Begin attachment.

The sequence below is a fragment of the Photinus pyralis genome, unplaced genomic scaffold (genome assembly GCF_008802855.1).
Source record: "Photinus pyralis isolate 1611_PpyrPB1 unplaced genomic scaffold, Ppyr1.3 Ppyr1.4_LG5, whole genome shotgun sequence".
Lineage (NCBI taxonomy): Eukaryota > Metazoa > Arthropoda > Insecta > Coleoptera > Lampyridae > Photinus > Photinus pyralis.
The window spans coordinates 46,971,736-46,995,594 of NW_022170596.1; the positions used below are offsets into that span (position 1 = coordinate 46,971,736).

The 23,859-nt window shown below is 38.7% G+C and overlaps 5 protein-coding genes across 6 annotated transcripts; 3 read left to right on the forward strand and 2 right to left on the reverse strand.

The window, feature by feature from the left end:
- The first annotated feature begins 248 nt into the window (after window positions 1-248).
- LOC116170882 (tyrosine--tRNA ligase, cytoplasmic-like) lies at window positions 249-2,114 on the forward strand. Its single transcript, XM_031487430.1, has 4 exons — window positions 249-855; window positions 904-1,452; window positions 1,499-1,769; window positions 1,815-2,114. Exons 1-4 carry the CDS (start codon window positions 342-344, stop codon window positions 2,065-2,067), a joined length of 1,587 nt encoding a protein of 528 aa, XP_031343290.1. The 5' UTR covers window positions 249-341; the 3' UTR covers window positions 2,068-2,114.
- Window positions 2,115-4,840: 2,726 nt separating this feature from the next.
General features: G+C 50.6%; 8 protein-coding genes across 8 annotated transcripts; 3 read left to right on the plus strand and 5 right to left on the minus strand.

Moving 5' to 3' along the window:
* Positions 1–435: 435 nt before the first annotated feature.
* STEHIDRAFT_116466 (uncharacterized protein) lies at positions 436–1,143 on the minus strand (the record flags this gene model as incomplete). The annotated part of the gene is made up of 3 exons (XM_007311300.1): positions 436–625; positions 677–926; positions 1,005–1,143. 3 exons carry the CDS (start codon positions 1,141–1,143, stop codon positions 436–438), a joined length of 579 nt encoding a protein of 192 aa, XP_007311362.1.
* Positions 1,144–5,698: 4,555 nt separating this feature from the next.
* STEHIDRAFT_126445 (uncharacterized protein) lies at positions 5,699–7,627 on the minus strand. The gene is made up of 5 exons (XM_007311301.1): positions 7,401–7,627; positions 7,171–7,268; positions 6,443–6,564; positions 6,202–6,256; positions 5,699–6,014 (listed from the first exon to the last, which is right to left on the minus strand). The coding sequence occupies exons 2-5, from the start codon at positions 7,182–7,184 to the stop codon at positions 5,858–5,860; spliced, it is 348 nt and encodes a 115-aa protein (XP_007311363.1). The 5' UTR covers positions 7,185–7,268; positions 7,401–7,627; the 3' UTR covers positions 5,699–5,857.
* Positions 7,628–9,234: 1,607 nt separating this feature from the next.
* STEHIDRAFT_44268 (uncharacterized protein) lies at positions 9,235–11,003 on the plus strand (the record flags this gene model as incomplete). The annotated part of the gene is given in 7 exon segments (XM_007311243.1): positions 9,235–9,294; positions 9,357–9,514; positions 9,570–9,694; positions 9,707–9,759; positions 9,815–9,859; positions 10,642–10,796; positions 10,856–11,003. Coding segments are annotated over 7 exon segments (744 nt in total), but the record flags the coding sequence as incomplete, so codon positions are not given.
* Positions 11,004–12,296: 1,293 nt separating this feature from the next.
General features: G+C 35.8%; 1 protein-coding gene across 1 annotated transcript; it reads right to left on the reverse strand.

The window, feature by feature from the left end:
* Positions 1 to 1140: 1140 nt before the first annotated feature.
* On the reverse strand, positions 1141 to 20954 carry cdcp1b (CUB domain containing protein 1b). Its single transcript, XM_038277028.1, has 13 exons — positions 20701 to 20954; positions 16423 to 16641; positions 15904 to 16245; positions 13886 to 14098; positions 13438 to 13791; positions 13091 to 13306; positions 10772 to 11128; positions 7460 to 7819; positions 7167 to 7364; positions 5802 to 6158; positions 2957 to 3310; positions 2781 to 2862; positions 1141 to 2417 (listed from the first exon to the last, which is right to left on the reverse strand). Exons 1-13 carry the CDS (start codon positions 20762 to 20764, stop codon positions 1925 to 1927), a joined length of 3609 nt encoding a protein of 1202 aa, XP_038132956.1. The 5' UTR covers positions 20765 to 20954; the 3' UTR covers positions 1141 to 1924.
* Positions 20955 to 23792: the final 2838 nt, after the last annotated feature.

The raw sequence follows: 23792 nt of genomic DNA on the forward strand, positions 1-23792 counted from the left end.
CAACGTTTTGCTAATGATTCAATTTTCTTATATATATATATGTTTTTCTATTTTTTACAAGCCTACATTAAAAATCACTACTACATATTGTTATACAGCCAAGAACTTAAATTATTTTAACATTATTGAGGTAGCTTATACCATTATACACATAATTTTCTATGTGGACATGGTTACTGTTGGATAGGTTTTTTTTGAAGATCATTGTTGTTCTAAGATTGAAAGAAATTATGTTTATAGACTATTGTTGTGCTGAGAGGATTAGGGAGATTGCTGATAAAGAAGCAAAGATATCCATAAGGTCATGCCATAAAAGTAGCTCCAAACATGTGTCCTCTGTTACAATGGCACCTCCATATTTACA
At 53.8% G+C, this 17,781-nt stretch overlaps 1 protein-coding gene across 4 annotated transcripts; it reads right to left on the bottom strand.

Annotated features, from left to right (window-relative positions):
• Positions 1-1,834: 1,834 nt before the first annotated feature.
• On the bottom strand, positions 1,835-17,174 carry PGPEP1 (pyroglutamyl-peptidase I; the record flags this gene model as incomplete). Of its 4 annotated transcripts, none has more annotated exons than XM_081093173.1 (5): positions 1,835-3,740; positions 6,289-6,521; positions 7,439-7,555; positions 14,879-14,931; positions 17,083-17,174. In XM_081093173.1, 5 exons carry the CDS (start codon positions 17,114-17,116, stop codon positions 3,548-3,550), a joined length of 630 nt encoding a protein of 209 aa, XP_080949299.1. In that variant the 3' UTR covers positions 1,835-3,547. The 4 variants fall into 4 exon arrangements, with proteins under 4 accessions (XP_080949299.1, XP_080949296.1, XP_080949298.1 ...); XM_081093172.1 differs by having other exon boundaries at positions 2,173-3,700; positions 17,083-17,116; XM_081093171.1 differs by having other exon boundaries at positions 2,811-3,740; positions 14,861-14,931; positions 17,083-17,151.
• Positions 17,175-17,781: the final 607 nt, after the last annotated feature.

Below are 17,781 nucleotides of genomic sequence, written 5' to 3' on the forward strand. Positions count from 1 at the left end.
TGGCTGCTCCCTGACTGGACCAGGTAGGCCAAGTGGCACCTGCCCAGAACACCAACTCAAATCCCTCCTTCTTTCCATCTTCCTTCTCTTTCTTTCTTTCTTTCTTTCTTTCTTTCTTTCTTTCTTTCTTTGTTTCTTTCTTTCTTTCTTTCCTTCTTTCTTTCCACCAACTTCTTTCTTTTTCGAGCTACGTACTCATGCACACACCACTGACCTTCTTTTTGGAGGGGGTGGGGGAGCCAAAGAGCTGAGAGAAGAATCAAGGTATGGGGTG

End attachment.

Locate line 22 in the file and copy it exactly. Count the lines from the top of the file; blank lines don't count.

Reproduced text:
* On the reverse strand, positions 1141 to 20954 carry cdcp1b (CUB domain containing protein 1b). Its single transcript, XM_038277028.1, has 13 exons — positions 20701 to 20954; positions 16423 to 16641; positions 15904 to 16245; positions 13886 to 14098; positions 13438 to 13791; positions 13091 to 13306; positions 10772 to 11128; positions 7460 to 7819; positions 7167 to 7364; positions 5802 to 6158; positions 2957 to 3310; positions 2781 to 2862; positions 1141 to 2417 (listed from the first exon to the last, which is right to left on the reverse strand). Exons 1-13 carry the CDS (start codon positions 20762 to 20764, stop codon positions 1925 to 1927), a joined length of 3609 nt encoding a protein of 1202 aa, XP_038132956.1. The 5' UTR covers positions 20765 to 20954; the 3' UTR covers positions 1141 to 1924.